Oct 21, 2013

Getting More Done on New Specs

After Springfield last winter, we decided to work on new specs to protect against shorts and help with track alignment at the ends of the modules.  We came up with a circuit breaker for each module set and rail butt joints soldered to PC board at the ends of the modules.  This was to protect the DCC system and to make it easier with set up with respect to rail alignment between modules.  Prior to this we had shorts and surges in the DCC system and used bridge rails between the modules which proved time consuming and problematic.

When John and I  were setting up at the CanAm 2013 Meet, I noticed that I still had not added the rail butt joints.    So, I decided to correct this omission  as soon as I got the modules home and back on their legs.  I used wet Bounty® Paper Towels to soak the roadbed and ties at the ends for a couple of hours then scraped off the ballast and the ties.  Shown below is one of the ends of the Wetlands.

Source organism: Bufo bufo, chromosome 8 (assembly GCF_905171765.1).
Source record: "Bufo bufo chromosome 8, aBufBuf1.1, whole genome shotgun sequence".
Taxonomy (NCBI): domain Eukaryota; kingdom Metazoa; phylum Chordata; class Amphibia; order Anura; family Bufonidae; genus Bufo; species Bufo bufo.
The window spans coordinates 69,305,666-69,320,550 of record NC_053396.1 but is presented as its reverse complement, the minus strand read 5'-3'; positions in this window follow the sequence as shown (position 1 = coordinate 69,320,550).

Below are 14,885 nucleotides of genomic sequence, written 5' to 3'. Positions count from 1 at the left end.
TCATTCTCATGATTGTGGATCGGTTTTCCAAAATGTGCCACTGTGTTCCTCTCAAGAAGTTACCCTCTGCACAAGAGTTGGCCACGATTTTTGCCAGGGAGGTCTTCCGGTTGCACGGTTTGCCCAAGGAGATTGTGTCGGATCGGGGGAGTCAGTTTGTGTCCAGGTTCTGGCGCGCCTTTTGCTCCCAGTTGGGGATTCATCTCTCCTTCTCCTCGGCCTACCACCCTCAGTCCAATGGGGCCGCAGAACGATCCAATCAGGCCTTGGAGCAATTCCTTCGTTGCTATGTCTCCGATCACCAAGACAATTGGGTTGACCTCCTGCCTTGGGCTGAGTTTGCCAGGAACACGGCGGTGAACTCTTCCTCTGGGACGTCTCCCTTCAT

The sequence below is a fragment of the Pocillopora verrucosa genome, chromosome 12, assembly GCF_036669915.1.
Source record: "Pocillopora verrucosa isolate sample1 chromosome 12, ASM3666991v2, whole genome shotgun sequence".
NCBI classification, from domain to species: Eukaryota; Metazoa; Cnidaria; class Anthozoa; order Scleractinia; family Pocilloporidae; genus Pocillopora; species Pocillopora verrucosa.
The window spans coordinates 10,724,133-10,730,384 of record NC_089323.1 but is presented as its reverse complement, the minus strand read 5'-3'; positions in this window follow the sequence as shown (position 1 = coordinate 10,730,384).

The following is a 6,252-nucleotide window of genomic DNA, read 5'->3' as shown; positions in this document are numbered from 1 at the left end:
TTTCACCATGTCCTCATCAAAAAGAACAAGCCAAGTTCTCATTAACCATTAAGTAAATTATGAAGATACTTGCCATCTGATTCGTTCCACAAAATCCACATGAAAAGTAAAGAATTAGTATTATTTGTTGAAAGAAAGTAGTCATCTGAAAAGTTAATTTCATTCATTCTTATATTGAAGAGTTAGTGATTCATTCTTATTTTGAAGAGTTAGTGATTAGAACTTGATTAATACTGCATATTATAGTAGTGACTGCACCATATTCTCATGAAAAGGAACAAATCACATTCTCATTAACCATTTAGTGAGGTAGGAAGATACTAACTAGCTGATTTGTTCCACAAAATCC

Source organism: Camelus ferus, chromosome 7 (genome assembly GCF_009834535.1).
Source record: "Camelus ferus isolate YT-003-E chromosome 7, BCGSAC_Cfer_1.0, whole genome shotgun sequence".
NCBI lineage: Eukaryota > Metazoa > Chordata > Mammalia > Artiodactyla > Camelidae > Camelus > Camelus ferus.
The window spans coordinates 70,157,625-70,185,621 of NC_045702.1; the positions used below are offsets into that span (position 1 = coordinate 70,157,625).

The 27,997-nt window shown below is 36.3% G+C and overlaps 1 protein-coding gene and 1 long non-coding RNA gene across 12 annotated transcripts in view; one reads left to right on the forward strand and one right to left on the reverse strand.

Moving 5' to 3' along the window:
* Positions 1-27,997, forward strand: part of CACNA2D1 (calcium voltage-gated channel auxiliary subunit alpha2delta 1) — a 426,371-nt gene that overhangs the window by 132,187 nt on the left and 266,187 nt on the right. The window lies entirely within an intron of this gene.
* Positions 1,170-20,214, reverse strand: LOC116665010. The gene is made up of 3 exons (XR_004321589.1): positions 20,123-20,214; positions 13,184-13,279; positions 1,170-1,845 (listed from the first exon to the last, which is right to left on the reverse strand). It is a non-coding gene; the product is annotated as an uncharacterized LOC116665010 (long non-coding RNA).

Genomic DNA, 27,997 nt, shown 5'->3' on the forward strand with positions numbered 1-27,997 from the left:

Once dry, I added the really cool laser cut PC board tie sets designed for module ends by Larry Morton of  Tomalco Track and sold by same.  We got these at NASG Convention in Scranton.  They fit the bill perfectly.  Now there will be no more bridge rails, only butt joints.  As you can see, the ties already have a cut in the foil to insulate them.  I glued them down with water based contact cement.

Tomorrow, I will solder the rails in place and now there will be a solid set of rail ends to join to with the other modules.  All my modules are being upgraded in the same fashion.  Now to celebrate(like I ever really need a reason).

The 2013 CanAm S Scale Social: In the spirit of Arthur